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I'm doing some steam locomotives from the Pre-Grouping Era in 00 Gauge. I've done an L&YR Class 25 0-6-0 and an North Staffordshire 0-6-2T is in development.

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Here's the other SVR water bowser, the one at Kidderminster. Same livery, so someone had a plan. Although I suppose it's likely that a colourful paintjob was chosen to brighten up the platforms.

 

24833984738_9e76bbd587_c.jpg

 

 

 

... or is this a last survivor of Wolverhampton green?

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I just painted mine dirty black with metallic/rust/dirt highlights but it was meant to represent a broken one!

 

post-8925-0-19531600-1512027980_thumb.jpg

Photo courtesy -  Andy York/BRM

 

 

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I just painted mine dirty black with metallic/rust/dirt highlights but it was meant to represent a broken one!

 

attachicon.gifDetail_161.jpg

Photo courtesy -  Andy York/BRM

 

Superb!  I'm trying to imagine the incident in which it broke. Was Duncan involved by any chance? He doesn't seem to have much luck...

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Here is a real one at OOC in 1961. It may be BR but old traditions die slowly

It looks like it is plain black to me....

 

 

 

Cheers Tony

 

 

post-4594-0-70305100-1512136042_thumb.jpg

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Hello Mikkel

 

Yes it is all about colour.

 

I wonder if these images help. We think a Porter's Trolley. Knowing where we got it from it might have come from Liverpool and the docks.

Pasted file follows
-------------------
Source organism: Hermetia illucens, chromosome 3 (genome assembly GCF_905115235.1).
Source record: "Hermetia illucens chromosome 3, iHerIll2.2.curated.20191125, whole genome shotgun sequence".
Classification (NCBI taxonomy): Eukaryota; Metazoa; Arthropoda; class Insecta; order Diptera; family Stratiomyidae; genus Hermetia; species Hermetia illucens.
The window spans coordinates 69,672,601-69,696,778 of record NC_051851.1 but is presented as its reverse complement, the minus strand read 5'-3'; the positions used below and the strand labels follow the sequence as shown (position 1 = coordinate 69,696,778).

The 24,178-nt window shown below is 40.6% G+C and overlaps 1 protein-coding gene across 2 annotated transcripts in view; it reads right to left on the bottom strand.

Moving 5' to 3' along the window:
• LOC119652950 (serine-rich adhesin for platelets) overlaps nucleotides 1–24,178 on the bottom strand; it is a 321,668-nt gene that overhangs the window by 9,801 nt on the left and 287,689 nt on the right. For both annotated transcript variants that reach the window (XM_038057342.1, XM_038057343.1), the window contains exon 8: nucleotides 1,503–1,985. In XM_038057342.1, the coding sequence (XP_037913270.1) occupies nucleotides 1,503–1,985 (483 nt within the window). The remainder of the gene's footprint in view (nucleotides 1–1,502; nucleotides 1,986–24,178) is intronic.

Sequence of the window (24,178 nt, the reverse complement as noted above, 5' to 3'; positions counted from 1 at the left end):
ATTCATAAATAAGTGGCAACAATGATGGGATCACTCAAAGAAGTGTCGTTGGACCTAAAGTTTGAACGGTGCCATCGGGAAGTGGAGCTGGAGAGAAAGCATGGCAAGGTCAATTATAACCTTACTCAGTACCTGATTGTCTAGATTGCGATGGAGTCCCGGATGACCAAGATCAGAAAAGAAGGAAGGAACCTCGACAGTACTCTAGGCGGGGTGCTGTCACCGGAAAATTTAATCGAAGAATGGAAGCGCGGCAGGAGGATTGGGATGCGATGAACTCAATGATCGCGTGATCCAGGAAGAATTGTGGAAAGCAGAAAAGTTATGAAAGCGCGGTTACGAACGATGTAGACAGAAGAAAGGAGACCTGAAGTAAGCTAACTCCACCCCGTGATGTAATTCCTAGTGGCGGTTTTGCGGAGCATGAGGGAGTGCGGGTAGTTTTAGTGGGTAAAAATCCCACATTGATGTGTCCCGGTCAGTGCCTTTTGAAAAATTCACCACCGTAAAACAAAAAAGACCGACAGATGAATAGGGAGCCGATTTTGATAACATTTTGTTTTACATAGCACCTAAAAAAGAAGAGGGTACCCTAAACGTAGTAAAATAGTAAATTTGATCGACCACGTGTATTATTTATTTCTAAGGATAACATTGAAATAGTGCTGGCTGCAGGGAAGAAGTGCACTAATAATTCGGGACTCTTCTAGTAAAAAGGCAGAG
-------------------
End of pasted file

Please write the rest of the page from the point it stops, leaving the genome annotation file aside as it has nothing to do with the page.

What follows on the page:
In between the outbreaks of rust it appears to be painted grey - a precursor to Hammerite 'grey'.

 

23900809337_d3f8df5ab6_c.jpg

Porter's Trolley (from the Docks?)

 

37878781375_d5968bba29_c.jpg

Porter's Trolley (from the Docks?)

 

23900801467_eaa38fb526_c.jpg

Porter's Trolley (from the Docks?)

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GWR sack barrows and trolleys were brown. There are plenty still around with original GWR markings on them in private collections. BR(W) were in no hurry to repaint them!

 

Tony

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Thanks gents, very interesting photos.

 

I hadn't seen any photos of a water bowser in use "back in the day" before. I'll paint mine black then, it seems to make good sense.

 

I like the design of that porter's trolley/sack truck, it's quite elegant compared to other types. Most sack trucks I have seen in photos from GWR days were of wood for the main structure - hence the brown colour - with a metal tray in some cases. 

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38385740524_c18c46635a_c.jpg